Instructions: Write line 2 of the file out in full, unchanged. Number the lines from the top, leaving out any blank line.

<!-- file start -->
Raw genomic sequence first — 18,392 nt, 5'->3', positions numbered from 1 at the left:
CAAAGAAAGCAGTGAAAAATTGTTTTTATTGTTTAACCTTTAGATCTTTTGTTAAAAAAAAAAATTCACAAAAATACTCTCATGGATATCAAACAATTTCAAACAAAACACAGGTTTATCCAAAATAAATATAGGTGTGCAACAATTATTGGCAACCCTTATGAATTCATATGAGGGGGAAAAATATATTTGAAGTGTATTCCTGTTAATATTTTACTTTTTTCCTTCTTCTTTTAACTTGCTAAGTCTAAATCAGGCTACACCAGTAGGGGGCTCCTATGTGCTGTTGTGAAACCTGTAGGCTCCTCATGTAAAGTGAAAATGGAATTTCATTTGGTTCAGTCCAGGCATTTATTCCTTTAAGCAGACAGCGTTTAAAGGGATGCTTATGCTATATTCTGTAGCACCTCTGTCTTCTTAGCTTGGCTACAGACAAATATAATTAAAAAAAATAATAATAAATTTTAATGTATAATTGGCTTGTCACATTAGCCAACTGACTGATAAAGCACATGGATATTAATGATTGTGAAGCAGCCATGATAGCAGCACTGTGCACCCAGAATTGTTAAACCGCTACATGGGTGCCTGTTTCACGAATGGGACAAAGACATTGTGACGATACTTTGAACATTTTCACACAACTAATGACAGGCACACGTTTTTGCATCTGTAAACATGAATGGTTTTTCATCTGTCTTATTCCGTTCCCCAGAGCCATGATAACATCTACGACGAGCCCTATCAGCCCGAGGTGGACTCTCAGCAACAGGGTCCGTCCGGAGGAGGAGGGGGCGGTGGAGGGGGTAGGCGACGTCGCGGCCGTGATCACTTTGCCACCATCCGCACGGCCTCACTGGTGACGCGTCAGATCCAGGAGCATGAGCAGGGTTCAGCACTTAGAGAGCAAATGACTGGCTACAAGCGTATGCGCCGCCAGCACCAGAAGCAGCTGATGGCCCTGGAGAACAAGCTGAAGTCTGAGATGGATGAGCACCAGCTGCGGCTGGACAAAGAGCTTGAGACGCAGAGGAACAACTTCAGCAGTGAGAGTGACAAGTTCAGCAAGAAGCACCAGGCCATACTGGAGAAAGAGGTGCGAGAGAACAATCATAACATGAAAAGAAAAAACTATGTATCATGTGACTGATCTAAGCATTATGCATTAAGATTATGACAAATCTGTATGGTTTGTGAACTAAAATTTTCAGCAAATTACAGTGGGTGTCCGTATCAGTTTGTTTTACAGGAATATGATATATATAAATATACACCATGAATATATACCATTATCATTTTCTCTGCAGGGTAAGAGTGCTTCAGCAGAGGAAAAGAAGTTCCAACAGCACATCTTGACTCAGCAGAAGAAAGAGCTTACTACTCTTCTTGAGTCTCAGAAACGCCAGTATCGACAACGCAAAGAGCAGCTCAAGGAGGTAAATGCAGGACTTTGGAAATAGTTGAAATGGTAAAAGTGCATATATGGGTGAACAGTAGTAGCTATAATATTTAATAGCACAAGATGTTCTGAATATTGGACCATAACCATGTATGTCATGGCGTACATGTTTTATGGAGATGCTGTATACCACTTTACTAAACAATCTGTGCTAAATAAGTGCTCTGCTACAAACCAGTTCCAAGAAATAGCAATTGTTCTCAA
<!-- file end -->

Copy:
CAAAGAAAGCAGTGAAAAATTGTTTTTATTGTTTAACCTTTAGATCTTTTGTTAAAAAAAAAAATTCACAAAAATACTCTCATGGATATCAAACAATTTCAAACAAAACACAGGTTTATCCAAAATAAATATAGGTGTGCAACAATTATTGGCAACCCTTATGAATTCATATGAGGGGGAAAAATATATTTGAAGTGTATTCCTGTTAATATTTTACTTTTTTCCTTCTTCTTTTAACTTGCTAAGTCTAAATCAGGCTACACCAGTAGGGGGCTCCTATGTGCTGTTGTGAAACCTGTAGGCTCCTCATGTAAAGTGAAAATGGAATTTCATTTGGTTCAGTCCAGGCATTTATTCCTTTAAGCAGACAGCGTTTAAAGGGATGCTTATGCTATATTCTGTAGCACCTCTGTCTTCTTAGCTTGGCTACAGACAAATATAATTAAAAAAAATAATAATAAATTTTAATGTATAATTGGCTTGTCACATTAGCCAACTGACTGATAAAGCACATGGATATTAATGATTGTGAAGCAGCCATGATAGCAGCACTGTGCACCCAGAATTGTTAAACCGCTACATGGGTGCCTGTTTCACGAATGGGACAAAGACATTGTGACGATACTTTGAACATTTTCACACAACTAATGACAGGCACACGTTTTTGCATCTGTAAACATGAATGGTTTTTCATCTGTCTTATTCCGTTCCCCAGAGCCATGATAACATCTACGACGAGCCCTATCAGCCCGAGGTGGACTCTCAGCAACAGGGTCCGTCCGGAGGAGGAGGGGGCGGTGGAGGGGGTAGGCGACGTCGCGGCCGTGATCACTTTGCCACCATCCGCACGGCCTCACTGGTGACGCGTCAGATCCAGGAGCATGAGCAGGGTTCAGCACTTAGAGAGCAAATGACTGGCTACAAGCGTATGCGCCGCCAGCACCAGAAGCAGCTGATGGCCCTGGAGAACAAGCTGAAGTCTGAGATGGATGAGCACCAGCTGCGGCTGGACAAAGAGCTTGAGACGCAGAGGAACAACTTCAGCAGTGAGAGTGACAAGTTCAGCAAGAAGCACCAGGCCATACTGGAGAAAGAGGTGCGAGAGAACAATCATAACATGAAAAGAAAAAACTATGTATCATGTGACTGATCTAAGCATTATGCATTAAGATTATGACAAATCTGTATGGTTTGTGAACTAAAATTTTCAGCAAATTACAGTGGGTGTCCGTATCAGTTTGTTTTACAGGAATATGATATATATAAATATACACCATGAATATATACCATTATCATTTTCTCTGCAGGGTAAGAGTGCTTCAGCAGAGGAAAAGAAGTTCCAACAGCACATCTTGACTCAGCAGAAGAAAGAGCTTACTACTCTTCTTGAGTCTCAGAAACGCCAGTATCGACAACGCAAAGAGCAGCTCAAGGAGGTAAATGCAGGACTTTGGAAATAGTTGAAATGGTAAAAGTGCATATATGGGTGAACAGTAGTAGCTATAATATTTAATAGCACAAGATGTTCTGAATATTGGACCATAACCATGTATGTCATGGCGTACATGTTTTATGGAGATGCTGTATACCACTTTACTAAACAATCTGTGCTAAATAAGTGCTCTGCTACAAACCAGTTCCAAGAAATAGCAATTGTTCTCAA